Those that eat insects, migrate or usually live in the woods are most likely to fly into buildings that feature a lot of glass.
About a billion birds die from flying into buildings each year in North America. Suspicions have been that birds may perceive the open areas behind glass as safe passageways. Or they may mistake the reflected foliage for the real thing.
Researchers would like to reduce collisions, which requires a solid understanding about what makes a bird more or less likely to die by smacking into a building in the first place.
“There was, and still is, relatively little known at a broad scale. Most studies are at one small study site.”
Jared Elmore, a graduate student in natural resource ecology and management at Oklahoma State University. He and his colleagues used a previously created data set of building collisions for birds at 40 sites throughout Mexico, Canada and the U.S.
The first finding was obvious: bigger buildings with more glass kill more birds. But the details were more noteworthy.
“We found that life history predicted collisions. Migrants, insectivores and woodland-inhabiting species collided more than their counterparts.”
Most migratory species travel at night, when lights near buildings can distract or disorient them. And Elmore thinks that insect-eating birds might be attracted to buildings because their insect prey is attracted to the lights. He suspects that woodland species get fooled by the reflections of trees and shrubs in the windows. The results are in the journal Conservation Biology. [Jared A. Elmore et al., Correlates of bird collisions with buildings across three North American countries]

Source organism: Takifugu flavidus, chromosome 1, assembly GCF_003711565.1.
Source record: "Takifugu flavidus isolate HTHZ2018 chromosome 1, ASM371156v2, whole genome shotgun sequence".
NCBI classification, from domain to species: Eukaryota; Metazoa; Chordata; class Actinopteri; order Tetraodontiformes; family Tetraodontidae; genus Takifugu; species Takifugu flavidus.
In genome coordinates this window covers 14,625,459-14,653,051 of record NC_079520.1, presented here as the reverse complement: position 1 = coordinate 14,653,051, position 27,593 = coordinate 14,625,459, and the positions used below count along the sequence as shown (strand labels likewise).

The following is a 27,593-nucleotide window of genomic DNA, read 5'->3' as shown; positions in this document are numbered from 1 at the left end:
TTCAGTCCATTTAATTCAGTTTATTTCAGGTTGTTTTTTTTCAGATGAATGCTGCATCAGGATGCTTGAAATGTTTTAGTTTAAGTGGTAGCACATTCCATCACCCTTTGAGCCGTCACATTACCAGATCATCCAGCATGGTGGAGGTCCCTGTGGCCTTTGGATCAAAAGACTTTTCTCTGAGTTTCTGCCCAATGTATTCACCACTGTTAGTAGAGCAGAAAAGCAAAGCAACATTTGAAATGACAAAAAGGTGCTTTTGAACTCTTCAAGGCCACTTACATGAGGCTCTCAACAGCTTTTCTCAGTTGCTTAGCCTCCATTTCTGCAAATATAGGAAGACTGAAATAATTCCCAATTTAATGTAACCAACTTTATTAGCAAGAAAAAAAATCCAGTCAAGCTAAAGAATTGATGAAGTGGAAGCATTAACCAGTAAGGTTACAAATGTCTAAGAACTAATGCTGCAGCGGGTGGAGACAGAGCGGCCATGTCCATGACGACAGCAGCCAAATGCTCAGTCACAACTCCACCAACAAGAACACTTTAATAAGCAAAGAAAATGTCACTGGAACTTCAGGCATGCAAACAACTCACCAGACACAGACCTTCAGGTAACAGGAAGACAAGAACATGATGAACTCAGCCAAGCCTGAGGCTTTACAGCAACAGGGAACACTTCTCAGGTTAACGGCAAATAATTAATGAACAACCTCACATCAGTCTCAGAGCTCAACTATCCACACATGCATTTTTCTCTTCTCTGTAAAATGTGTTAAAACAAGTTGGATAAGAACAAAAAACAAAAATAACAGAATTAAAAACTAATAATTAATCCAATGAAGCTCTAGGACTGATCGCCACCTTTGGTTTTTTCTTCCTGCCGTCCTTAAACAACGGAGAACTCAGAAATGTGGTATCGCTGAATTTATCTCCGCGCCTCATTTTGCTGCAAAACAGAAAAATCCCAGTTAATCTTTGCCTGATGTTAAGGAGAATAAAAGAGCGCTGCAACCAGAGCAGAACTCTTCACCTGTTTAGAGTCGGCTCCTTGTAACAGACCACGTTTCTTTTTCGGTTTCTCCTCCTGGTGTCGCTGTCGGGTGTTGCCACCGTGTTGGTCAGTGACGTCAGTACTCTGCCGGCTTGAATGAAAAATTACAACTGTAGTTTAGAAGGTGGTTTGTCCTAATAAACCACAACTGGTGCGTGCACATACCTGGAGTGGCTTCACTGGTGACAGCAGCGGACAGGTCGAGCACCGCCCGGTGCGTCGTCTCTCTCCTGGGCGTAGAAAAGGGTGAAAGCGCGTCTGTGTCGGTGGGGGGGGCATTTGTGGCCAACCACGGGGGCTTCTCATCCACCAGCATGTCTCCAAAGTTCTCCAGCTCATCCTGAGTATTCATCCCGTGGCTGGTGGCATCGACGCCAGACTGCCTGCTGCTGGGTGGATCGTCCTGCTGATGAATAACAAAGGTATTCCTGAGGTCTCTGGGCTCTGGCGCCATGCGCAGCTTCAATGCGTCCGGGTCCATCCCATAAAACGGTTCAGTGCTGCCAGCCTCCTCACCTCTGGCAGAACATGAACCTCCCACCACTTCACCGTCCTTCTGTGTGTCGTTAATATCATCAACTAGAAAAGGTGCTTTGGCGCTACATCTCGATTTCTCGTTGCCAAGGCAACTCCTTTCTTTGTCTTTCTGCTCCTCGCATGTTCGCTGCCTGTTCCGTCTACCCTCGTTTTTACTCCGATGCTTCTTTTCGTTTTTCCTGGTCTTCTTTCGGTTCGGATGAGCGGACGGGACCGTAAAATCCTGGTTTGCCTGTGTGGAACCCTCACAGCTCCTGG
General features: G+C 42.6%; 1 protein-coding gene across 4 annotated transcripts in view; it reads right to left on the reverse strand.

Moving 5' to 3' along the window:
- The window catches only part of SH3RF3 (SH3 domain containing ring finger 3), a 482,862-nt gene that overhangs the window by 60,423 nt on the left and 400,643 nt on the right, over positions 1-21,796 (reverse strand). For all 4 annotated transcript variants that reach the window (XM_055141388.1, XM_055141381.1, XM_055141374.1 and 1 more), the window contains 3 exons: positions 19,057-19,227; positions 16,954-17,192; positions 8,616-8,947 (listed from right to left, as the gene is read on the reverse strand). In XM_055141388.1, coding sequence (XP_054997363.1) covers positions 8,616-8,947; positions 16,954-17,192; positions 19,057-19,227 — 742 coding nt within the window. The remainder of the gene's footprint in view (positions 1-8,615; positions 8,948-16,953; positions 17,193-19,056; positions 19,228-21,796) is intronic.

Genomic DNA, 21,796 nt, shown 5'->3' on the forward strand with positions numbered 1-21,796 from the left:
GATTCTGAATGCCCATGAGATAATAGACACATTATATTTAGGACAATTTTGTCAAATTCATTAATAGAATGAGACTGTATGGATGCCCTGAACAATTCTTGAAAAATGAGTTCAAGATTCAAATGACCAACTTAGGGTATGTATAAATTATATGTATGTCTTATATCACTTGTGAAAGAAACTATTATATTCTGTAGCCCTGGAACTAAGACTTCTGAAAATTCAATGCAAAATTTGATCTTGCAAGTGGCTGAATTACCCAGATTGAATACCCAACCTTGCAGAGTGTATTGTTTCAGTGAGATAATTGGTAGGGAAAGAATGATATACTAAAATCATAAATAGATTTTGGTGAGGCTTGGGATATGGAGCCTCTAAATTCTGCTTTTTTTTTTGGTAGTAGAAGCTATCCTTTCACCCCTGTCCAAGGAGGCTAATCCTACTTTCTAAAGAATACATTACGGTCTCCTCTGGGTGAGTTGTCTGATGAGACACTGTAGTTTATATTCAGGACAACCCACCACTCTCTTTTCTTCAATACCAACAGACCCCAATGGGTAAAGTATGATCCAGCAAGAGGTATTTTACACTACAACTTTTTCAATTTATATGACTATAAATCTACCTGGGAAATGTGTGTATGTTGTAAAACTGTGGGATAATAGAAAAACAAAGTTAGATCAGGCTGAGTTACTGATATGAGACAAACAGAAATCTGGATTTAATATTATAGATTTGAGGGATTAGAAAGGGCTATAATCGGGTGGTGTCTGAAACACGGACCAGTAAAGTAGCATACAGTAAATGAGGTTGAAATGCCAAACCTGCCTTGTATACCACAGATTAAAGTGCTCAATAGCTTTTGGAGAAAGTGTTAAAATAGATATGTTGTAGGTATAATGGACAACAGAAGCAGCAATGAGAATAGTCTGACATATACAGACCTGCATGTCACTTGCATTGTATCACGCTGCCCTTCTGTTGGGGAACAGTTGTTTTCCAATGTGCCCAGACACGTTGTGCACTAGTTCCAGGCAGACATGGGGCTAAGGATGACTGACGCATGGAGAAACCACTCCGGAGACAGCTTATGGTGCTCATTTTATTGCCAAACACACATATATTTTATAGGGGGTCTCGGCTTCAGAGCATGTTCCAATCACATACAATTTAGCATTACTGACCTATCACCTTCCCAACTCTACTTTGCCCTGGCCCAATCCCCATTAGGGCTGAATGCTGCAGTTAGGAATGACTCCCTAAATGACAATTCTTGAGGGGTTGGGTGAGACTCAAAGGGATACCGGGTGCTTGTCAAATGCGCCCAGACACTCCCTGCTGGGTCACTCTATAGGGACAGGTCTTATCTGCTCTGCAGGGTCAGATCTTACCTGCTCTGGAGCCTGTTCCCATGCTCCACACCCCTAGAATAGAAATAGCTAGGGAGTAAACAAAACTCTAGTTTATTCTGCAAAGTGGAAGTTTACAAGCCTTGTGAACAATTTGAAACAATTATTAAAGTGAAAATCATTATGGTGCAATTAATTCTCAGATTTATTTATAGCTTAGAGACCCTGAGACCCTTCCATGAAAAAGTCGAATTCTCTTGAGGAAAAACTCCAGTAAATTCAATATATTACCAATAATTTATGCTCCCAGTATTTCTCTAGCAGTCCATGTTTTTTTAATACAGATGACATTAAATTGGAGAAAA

By understanding which birds are more likely to collide with buildings, researchers can perhaps determine the best way to modify buildings, or their lighting, to help prevent such accidents. And by knowing risks, along with migration timing and behavior, building managers can better anticipate when birds are at their greatest danger—and modify lighting strategies accordingly.
Elmore’s next project will use radar to help predict bird migrations.
“I think that would maybe go a long way in terms of providing information to people, to the public, to building managers, on when they can get the most bang for their buck in terms of lights-out policies.”
—Jason G. Goldman
[The above text is a transcript of this podcast.]